22 July 2015 10:00
Productivity plan doesn't go far enough, say business groups
The Government's much-anticipated productivity plan was published last week. But business groups are calling for more to be done on exports and skills.
The report, Fixing the Foundations, has been billed as a "comprehensive plan that sets the agenda for the whole of Government over the Parliament to reverse the UK's long-term productivity problem."
Secretary of State for Business, Sajid Javid, said:
"A large and widening productivity gap exists between the UK and leading advanced economies. Narrowing this gap is a prize worth striving for. For instance, matching the productivity of the US would raise GDP by 31%."
The plan includes many of the Government's budget promises, including reducing corporation tax and raising the Annual Investment Allowance. There are also pledges to improve support for exporters, cut red tape, invest in transport and infrastructure and encourage more apprenticeships.
However, business groups say more needs to do be done to improve the UK's productivity.
John Longworth, Director General of the British Chambers of Commerce (BCC), said that the UK needed a "radically new approach" on exports.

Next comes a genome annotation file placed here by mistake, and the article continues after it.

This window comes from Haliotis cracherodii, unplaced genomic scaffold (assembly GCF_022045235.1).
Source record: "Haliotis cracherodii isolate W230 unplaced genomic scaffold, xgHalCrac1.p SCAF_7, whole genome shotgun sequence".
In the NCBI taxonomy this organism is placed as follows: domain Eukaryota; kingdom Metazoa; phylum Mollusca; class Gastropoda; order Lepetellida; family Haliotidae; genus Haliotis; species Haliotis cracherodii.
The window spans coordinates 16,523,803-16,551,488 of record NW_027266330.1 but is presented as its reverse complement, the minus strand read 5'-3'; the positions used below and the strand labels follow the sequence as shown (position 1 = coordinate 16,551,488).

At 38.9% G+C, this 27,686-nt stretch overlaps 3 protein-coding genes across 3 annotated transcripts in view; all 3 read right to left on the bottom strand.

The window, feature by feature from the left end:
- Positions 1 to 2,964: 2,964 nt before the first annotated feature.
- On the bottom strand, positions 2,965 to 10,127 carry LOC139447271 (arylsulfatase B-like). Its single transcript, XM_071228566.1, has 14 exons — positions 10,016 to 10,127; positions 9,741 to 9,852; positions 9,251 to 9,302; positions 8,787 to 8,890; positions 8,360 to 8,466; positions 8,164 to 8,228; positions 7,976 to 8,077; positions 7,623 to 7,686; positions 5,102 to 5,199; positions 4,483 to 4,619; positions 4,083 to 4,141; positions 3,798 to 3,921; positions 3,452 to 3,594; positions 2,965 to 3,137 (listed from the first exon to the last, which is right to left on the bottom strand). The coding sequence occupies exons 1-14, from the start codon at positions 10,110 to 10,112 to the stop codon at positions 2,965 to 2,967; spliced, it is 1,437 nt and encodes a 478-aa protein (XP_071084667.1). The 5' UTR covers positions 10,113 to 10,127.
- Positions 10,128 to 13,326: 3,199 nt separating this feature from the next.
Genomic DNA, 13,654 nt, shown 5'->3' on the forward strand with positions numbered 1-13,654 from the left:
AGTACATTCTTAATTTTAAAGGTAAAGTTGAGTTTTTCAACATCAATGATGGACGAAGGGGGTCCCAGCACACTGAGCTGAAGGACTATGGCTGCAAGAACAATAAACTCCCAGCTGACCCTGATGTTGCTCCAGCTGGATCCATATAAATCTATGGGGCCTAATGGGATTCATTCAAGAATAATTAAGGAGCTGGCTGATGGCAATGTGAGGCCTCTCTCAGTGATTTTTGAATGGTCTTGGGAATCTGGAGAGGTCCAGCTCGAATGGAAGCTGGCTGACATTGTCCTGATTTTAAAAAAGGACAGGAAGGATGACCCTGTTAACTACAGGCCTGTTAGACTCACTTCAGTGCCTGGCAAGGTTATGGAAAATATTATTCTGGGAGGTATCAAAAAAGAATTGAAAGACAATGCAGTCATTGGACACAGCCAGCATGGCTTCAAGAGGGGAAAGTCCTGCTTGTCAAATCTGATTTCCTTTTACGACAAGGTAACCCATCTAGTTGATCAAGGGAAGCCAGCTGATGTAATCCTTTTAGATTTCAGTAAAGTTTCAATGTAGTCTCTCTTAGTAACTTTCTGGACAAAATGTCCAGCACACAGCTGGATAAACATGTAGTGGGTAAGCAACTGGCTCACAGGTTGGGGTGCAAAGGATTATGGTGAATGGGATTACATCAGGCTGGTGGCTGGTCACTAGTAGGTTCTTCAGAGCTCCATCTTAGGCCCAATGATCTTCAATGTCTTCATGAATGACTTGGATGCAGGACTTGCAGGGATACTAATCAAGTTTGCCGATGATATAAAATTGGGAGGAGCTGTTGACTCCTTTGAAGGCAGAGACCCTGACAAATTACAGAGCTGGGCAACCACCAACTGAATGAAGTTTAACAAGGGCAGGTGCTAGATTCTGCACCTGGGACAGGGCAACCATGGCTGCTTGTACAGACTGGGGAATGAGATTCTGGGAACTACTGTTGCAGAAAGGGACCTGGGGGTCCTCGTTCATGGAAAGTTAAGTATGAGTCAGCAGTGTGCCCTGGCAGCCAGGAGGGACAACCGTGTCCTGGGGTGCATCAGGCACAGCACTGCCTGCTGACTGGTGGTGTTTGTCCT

"We are consistently punching below our weight when it comes to international trade," he said. "We currently export less than the Netherlands, a country a third our size. And the OBR predicts that the UK will miss the Government's target of having exports worth £1 trillion by 2020 by more than a third, coming up short by £370bn."
He added: "We have to tackle deep-rooted, structural problems if we are to have a great economy. We need world-class infrastructure, a streamlined planning process … and, crucially, we must kick-start our export performance. We must also see better access to finance for businesses. These are the fundamentals where the UK has consistently failed to punch its weight and which act as a drag on growth and productivity."
And the CIPD, the professional body for people development, said the UK's productivity will not improve unless more is done to address the country's skills challenges.
Ben Willmott, CIPD Head of Public Policy, said:
"Proposals in today's productivity plan to increase the number and quality of apprenticeships and simplify and streamline the professional and technical education system are of course welcome, but only scratch the surface on solving the skills part of the UK's productivity problem."